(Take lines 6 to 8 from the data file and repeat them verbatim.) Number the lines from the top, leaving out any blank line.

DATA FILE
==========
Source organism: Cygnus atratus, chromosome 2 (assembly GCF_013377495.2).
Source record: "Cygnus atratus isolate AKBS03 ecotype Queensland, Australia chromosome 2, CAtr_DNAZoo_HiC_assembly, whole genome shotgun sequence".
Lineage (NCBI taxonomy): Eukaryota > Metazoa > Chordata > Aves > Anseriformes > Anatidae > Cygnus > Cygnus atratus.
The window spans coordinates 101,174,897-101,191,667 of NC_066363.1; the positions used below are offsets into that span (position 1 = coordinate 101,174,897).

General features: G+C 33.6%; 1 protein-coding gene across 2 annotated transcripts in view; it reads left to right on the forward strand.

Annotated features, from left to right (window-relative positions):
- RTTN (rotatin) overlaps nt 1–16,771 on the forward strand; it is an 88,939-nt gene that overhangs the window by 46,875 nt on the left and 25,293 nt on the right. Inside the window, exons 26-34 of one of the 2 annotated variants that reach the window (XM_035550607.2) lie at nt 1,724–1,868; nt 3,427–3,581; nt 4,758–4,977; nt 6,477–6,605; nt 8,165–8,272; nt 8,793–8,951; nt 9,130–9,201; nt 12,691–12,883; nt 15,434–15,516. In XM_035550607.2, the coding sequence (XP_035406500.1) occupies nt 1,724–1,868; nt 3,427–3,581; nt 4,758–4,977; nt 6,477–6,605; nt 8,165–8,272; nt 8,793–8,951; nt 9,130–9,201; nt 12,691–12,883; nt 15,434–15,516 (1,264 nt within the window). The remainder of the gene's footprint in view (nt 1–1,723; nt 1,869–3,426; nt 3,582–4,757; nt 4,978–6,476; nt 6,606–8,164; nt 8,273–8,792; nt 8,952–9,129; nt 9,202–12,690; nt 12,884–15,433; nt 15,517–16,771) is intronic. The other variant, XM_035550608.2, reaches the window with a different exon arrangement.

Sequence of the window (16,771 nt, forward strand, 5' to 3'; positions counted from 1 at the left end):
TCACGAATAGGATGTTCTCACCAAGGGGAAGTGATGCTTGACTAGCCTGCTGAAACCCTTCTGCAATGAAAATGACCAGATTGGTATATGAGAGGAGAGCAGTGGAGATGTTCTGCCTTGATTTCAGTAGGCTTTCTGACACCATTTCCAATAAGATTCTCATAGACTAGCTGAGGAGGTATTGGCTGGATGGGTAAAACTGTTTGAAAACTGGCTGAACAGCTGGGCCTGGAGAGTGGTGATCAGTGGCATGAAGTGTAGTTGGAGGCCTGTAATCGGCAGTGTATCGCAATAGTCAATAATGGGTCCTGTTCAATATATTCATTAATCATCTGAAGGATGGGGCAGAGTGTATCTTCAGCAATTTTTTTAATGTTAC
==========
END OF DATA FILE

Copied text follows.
Annotated features, from left to right (window-relative positions):
- RTTN (rotatin) overlaps nt 1–16,771 on the forward strand; it is an 88,939-nt gene that overhangs the window by 46,875 nt on the left and 25,293 nt on the right. Inside the window, exons 26-34 of one of the 2 annotated variants that reach the window (XM_035550607.2) lie at nt 1,724–1,868; nt 3,427–3,581; nt 4,758–4,977; nt 6,477–6,605; nt 8,165–8,272; nt 8,793–8,951; nt 9,130–9,201; nt 12,691–12,883; nt 15,434–15,516. In XM_035550607.2, the coding sequence (XP_035406500.1) occupies nt 1,724–1,868; nt 3,427–3,581; nt 4,758–4,977; nt 6,477–6,605; nt 8,165–8,272; nt 8,793–8,951; nt 9,130–9,201; nt 12,691–12,883; nt 15,434–15,516 (1,264 nt within the window). The remainder of the gene's footprint in view (nt 1–1,723; nt 1,869–3,426; nt 3,582–4,757; nt 4,978–6,476; nt 6,606–8,164; nt 8,273–8,792; nt 8,952–9,129; nt 9,202–12,690; nt 12,884–15,433; nt 15,517–16,771) is intronic. The other variant, XM_035550608.2, reaches the window with a different exon arrangement.

Sequence of the window (16,771 nt, forward strand, 5' to 3'; positions counted from 1 at the left end):